“If I spike you, you’ll know you’ve been spoken to.”

Camberwell Carrot

So, the other day, I was asked to set up HTML for an e-mail that someone else—let’s call them Agent B—is sending. Today Agent B sent us a preview of the e-mail, with the Agent B logo added at the top and the usual “Click here to unsubscribe, etc., etc.” at the bottom, but the middle of the message—my part—has become completely verkakte in the process. So I looked at the code and found that my nice, clean, valid HTML had been run through MS Word’s garbagealator. For example, this—

<p>Sunday, May 18, 2008<br /> 11am to 5pm<br /> The Times Center<br /> 242 West 41st Street</p>

—was converted to this—

<p = style=3D'mso-margin-top-alt:0in;margin-right:7.5pt;margin-bottom:12.0pt; margin-left:7.5pt'><font size=3D3 color=3Dblack face=3DHelvetica><span = lang=3DEN style=3D'font-size:12.0pt;font-family:Helvetica;color:black'>Sunday, May = 18, 2008<br> 11am to 5pm<br> The<span class=3Dapple-converted-space> <st1:place = u2:st=3D"on"><st1:placename u2:st=3D"on"></span><st1:place w:st=3D"on"><st1:PlaceName = w:st=3D"on">Times</st1:placename></st1:PlaceName><span class=3Dapple-converted-space> <st1:placetype = u2:st=3D"on"></span><st1:PlaceType = w:st=3D"on">Center</st1:placetype></st1:place></st1:PlaceType></st1:place= ><br> <st1:street u2:st=3D"on"><st1:address u2:st=3D"on"><st1:Street = w:st=3D"on"><st1:address w:st=3D"on">242 West 41st = Street</st1:address></st1:street><u1:p></u1:p></st1:address></st1:Street>= </span></font><font color=3Dblack face=3DHelvetica><span = style=3D'font-family:Helvetica;color:black'><o:p></o:p></span></font></p>=
Continue reading ““If I spike you, you’ll know you’ve been spoken to.””

Thank you, Microsoft!

Now I will never have to buy any of your products again!

The latest issue of Editorium Update has arrived, and Jack Lyon reports the following:

Word 2008, for Macintosh, isn’t out yet but will be later this year:

http://www.microsoft.com/presspass/press/2007/jan07/01-09MacworldPR.mspx

Like Word 2007 for Windows, it will feature the Ribbon interface, with all of the drawbacks I discussed in the previous newsletter:

http://lists.topica.com/lists/editorium/read/message.html?mid=1720752173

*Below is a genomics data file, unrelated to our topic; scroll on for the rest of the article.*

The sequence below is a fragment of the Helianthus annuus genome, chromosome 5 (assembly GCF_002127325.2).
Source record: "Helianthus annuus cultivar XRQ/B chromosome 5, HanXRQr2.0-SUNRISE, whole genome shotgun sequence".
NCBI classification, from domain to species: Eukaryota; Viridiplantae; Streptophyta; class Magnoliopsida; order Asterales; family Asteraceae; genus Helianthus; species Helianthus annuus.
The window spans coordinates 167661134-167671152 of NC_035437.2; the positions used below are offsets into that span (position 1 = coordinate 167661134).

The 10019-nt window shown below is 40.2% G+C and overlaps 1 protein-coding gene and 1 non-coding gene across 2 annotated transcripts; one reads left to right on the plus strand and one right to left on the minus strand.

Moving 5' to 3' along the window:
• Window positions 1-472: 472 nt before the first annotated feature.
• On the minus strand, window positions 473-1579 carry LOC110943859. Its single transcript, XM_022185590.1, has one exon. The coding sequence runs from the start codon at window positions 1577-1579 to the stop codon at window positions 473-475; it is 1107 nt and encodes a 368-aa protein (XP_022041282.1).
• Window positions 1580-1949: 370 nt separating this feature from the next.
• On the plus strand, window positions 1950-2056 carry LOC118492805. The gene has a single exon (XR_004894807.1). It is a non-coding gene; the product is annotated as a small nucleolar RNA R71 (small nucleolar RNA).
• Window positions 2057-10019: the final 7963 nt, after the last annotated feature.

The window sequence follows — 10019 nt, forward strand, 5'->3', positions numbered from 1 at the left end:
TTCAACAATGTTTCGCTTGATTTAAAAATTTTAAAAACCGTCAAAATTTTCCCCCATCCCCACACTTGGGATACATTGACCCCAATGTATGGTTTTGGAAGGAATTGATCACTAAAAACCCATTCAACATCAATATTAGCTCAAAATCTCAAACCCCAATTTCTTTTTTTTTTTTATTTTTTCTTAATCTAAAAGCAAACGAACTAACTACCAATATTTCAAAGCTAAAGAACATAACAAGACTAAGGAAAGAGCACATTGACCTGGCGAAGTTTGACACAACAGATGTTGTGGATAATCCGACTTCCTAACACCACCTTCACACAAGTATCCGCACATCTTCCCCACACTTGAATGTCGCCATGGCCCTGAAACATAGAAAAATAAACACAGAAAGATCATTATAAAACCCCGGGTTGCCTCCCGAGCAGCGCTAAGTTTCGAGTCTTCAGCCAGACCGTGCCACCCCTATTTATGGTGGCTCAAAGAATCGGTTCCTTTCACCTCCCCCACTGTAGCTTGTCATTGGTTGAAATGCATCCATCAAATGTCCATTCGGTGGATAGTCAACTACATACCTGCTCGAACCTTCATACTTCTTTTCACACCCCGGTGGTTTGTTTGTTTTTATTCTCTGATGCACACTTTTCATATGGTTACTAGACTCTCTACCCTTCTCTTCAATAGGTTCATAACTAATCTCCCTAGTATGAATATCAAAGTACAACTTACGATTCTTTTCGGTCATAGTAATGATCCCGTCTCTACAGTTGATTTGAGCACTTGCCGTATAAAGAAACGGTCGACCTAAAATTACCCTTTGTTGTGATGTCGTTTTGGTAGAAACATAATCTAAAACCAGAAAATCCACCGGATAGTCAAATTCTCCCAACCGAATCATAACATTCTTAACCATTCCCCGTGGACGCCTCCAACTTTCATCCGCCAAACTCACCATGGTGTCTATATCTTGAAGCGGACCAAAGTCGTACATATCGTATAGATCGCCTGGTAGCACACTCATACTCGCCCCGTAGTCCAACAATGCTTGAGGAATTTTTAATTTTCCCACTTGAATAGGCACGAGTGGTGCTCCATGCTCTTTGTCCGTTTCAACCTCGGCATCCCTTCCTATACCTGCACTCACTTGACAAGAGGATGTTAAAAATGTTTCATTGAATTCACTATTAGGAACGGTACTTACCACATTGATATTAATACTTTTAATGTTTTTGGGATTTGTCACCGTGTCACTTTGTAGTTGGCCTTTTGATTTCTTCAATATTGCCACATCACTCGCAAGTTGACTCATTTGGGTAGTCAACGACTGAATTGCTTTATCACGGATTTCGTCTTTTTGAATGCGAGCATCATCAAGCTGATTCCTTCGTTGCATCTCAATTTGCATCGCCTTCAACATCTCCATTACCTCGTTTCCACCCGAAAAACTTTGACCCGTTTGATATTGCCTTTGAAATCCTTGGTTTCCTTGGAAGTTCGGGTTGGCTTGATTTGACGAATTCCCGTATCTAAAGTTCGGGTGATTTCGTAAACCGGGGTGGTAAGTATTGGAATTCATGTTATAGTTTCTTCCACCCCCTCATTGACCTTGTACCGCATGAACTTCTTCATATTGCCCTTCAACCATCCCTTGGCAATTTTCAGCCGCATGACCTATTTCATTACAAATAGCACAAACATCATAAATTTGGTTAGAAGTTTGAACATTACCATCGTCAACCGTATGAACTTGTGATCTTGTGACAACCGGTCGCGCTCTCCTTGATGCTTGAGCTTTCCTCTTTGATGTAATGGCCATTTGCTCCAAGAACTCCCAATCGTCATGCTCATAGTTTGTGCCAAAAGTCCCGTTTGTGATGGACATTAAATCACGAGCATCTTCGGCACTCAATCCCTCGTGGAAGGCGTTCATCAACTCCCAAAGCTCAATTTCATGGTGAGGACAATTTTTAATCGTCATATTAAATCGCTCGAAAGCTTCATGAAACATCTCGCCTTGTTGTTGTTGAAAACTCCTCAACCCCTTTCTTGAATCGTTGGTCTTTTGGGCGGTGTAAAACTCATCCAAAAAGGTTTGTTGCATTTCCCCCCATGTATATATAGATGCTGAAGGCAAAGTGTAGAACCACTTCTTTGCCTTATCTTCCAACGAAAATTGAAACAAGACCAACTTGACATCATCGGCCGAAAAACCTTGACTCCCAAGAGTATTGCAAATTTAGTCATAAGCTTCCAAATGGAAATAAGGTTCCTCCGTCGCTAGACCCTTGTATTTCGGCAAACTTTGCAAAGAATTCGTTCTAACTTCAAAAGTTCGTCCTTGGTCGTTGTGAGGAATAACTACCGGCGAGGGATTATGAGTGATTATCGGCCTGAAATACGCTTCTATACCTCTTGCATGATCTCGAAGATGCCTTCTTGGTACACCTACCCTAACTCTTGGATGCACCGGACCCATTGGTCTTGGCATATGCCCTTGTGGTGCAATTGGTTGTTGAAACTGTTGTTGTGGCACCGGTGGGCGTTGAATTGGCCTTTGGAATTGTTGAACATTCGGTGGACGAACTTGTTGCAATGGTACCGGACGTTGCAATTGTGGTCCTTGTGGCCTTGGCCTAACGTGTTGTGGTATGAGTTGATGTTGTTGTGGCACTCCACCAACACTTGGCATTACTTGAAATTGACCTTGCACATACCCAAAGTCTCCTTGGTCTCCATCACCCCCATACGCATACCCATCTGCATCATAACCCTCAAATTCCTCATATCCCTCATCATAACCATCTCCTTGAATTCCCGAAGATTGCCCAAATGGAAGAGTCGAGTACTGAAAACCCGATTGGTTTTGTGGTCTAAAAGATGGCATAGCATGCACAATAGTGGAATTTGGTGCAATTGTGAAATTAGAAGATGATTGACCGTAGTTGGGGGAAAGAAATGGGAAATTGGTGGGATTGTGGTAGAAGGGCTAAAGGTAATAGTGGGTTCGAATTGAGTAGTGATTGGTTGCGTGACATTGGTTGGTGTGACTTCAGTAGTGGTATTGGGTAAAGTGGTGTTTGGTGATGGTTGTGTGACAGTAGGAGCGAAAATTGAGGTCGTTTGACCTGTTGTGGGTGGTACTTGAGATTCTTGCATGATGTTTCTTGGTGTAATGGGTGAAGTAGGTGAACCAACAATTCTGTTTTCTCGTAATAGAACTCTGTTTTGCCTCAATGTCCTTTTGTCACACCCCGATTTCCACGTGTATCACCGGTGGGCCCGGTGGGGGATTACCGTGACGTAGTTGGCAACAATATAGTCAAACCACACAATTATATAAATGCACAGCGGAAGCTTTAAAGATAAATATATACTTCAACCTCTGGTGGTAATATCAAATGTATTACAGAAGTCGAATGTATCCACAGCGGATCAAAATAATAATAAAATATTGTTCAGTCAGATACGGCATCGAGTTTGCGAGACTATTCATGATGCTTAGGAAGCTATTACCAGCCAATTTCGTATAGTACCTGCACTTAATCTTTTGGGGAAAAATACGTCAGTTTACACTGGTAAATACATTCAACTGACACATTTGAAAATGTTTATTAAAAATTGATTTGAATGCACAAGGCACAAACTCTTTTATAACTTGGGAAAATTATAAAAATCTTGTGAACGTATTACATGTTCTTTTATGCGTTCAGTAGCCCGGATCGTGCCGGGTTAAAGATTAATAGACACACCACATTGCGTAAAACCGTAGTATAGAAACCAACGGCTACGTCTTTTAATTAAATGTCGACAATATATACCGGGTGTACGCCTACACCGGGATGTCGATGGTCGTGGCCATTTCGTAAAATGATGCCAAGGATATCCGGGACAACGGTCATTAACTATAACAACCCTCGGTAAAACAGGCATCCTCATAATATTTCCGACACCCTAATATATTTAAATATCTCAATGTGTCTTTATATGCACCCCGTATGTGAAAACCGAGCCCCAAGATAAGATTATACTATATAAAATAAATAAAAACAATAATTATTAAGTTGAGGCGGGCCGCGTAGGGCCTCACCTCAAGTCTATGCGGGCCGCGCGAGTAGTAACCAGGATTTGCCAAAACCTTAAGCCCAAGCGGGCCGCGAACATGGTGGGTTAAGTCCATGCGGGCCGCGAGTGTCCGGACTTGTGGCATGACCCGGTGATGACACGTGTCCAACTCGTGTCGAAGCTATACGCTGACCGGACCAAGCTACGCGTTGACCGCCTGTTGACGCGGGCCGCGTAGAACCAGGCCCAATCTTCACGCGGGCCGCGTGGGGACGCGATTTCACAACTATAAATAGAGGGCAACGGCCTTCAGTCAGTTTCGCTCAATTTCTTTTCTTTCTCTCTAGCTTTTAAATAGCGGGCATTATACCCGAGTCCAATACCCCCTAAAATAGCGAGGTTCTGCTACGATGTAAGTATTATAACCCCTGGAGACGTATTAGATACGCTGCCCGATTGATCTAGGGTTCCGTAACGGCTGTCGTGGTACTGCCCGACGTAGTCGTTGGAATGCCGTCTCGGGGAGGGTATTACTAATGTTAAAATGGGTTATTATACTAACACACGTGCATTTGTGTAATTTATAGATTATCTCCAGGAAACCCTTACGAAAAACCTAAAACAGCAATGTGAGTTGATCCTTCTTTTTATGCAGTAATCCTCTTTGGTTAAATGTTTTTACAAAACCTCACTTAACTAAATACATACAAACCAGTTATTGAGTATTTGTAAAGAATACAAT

But there’s one more drawback that will be utterly devastating: No more recording, programming, or even running of macros.

(hysterical emphasis mine)

No macros.

No. Macros. At all.

According to this Macworld article, you’ll be able to do macro-type-things using Applescript and Automator and whatever—I confess that I have not tried to wrap my head around that stuff at all yet; go ahead; suspend my Geek license—but if I have to write my own scripts, why the fuck would I write them to control Word? If I’m going to put that kind of effort into something, obviously it would make more sense to trick out a free word processor than a piece of overpriced bloatware from a company that has demonstrated time and time again that it doesn’t want my business.

Duh.

Day 9 of 90

Hey, remember when your computer had a leetle teeny screen, and all your software used to run slower, and you just couldn’t get as much work done as you do now?

Yeah, so try doing your multifaceted, exciting twenty-first-century job on a 12″ laptop that, despite being totally loaded when you bought it three years ago, is somewhat poky and sluggish when you try to run InDesign and Acrobat Pro and Photoshop and Bridge and Word and Eudora and BBEdit and Linotype Font Explorer and Firefox with at least four windows and sixteen tabs open. It does not make you feel very efficient, let me tell you.
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The Other X-Acto and Wax Technique